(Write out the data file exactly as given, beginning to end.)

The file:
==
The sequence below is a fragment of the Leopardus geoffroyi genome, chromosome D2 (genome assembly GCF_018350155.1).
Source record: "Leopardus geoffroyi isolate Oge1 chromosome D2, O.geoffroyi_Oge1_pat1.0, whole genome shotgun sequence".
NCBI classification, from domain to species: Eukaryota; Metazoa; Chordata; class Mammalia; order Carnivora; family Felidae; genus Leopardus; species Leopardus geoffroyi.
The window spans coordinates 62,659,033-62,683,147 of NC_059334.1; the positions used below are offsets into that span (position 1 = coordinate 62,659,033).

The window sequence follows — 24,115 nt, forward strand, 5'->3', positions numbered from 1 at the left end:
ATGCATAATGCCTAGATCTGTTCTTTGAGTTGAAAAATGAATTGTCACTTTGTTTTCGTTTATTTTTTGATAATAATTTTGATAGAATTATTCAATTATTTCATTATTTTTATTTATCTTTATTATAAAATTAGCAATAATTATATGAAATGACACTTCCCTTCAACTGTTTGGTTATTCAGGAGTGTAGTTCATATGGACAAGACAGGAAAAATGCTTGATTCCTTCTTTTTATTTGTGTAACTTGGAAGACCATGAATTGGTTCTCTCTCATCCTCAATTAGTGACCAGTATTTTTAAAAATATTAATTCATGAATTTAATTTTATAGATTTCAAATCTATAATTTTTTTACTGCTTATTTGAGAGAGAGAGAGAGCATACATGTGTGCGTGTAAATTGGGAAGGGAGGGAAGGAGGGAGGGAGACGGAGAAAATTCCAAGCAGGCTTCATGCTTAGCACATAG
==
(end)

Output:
The sequence below is a fragment of the Leopardus geoffroyi genome, chromosome D2 (genome assembly GCF_018350155.1).
Source record: "Leopardus geoffroyi isolate Oge1 chromosome D2, O.geoffroyi_Oge1_pat1.0, whole genome shotgun sequence".
NCBI classification, from domain to species: Eukaryota; Metazoa; Chordata; class Mammalia; order Carnivora; family Felidae; genus Leopardus; species Leopardus geoffroyi.
The window spans coordinates 62,659,033-62,683,147 of NC_059334.1; the positions used below are offsets into that span (position 1 = coordinate 62,659,033).

The window sequence follows — 24,115 nt, forward strand, 5'->3', positions numbered from 1 at the left end:
ATGCATAATGCCTAGATCTGTTCTTTGAGTTGAAAAATGAATTGTCACTTTGTTTTCGTTTATTTTTTGATAATAATTTTGATAGAATTATTCAATTATTTCATTATTTTTATTTATCTTTATTATAAAATTAGCAATAATTATATGAAATGACACTTCCCTTCAACTGTTTGGTTATTCAGGAGTGTAGTTCATATGGACAAGACAGGAAAAATGCTTGATTCCTTCTTTTTATTTGTGTAACTTGGAAGACCATGAATTGGTTCTCTCTCATCCTCAATTAGTGACCAGTATTTTTAAAAATATTAATTCATGAATTTAATTTTATAGATTTCAAATCTATAATTTTTTTACTGCTTATTTGAGAGAGAGAGAGAGCATACATGTGTGCGTGTAAATTGGGAAGGGAGGGAAGGAGGGAGGGAGACGGAGAAAATTCCAAGCAGGCTTCATGCTTAGCACATAG